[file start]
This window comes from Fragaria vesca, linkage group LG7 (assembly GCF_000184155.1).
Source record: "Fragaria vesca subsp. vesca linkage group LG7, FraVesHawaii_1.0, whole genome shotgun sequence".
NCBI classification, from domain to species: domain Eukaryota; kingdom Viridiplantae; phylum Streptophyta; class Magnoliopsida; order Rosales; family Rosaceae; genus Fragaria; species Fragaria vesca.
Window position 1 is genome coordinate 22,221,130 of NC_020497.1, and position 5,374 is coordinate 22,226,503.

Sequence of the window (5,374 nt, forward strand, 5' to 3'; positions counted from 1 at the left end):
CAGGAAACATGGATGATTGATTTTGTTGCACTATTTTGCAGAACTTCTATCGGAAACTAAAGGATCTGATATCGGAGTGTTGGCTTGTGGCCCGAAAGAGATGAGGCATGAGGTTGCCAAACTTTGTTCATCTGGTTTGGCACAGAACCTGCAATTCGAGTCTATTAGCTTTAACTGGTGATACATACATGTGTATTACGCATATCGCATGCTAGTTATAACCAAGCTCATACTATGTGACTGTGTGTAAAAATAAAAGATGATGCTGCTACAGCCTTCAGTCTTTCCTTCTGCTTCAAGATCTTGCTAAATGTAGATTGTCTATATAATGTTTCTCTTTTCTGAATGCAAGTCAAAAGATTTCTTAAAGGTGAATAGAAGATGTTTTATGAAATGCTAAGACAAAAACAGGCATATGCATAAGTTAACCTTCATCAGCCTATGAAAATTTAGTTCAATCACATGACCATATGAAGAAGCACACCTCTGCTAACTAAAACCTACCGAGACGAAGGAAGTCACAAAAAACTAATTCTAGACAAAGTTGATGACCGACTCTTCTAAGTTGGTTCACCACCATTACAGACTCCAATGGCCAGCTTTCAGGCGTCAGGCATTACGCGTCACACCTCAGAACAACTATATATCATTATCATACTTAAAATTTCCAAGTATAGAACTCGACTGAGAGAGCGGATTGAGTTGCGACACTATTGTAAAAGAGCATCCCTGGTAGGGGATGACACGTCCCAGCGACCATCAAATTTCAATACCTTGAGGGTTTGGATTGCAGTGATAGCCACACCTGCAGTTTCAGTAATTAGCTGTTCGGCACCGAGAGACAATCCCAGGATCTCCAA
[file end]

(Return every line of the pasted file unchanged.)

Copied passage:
This window comes from Fragaria vesca, linkage group LG7 (assembly GCF_000184155.1).
Source record: "Fragaria vesca subsp. vesca linkage group LG7, FraVesHawaii_1.0, whole genome shotgun sequence".
NCBI classification, from domain to species: domain Eukaryota; kingdom Viridiplantae; phylum Streptophyta; class Magnoliopsida; order Rosales; family Rosaceae; genus Fragaria; species Fragaria vesca.
Window position 1 is genome coordinate 22,221,130 of NC_020497.1, and position 5,374 is coordinate 22,226,503.

Sequence of the window (5,374 nt, forward strand, 5' to 3'; positions counted from 1 at the left end):
CAGGAAACATGGATGATTGATTTTGTTGCACTATTTTGCAGAACTTCTATCGGAAACTAAAGGATCTGATATCGGAGTGTTGGCTTGTGGCCCGAAAGAGATGAGGCATGAGGTTGCCAAACTTTGTTCATCTGGTTTGGCACAGAACCTGCAATTCGAGTCTATTAGCTTTAACTGGTGATACATACATGTGTATTACGCATATCGCATGCTAGTTATAACCAAGCTCATACTATGTGACTGTGTGTAAAAATAAAAGATGATGCTGCTACAGCCTTCAGTCTTTCCTTCTGCTTCAAGATCTTGCTAAATGTAGATTGTCTATATAATGTTTCTCTTTTCTGAATGCAAGTCAAAAGATTTCTTAAAGGTGAATAGAAGATGTTTTATGAAATGCTAAGACAAAAACAGGCATATGCATAAGTTAACCTTCATCAGCCTATGAAAATTTAGTTCAATCACATGACCATATGAAGAAGCACACCTCTGCTAACTAAAACCTACCGAGACGAAGGAAGTCACAAAAAACTAATTCTAGACAAAGTTGATGACCGACTCTTCTAAGTTGGTTCACCACCATTACAGACTCCAATGGCCAGCTTTCAGGCGTCAGGCATTACGCGTCACACCTCAGAACAACTATATATCATTATCATACTTAAAATTTCCAAGTATAGAACTCGACTGAGAGAGCGGATTGAGTTGCGACACTATTGTAAAAGAGCATCCCTGGTAGGGGATGACACGTCCCAGCGACCATCAAATTTCAATACCTTGAGGGTTTGGATTGCAGTGATAGCCACACCTGCAGTTTCAGTAATTAGCTGTTCGGCACCGAGAGACAATCCCAGGATCTCCAA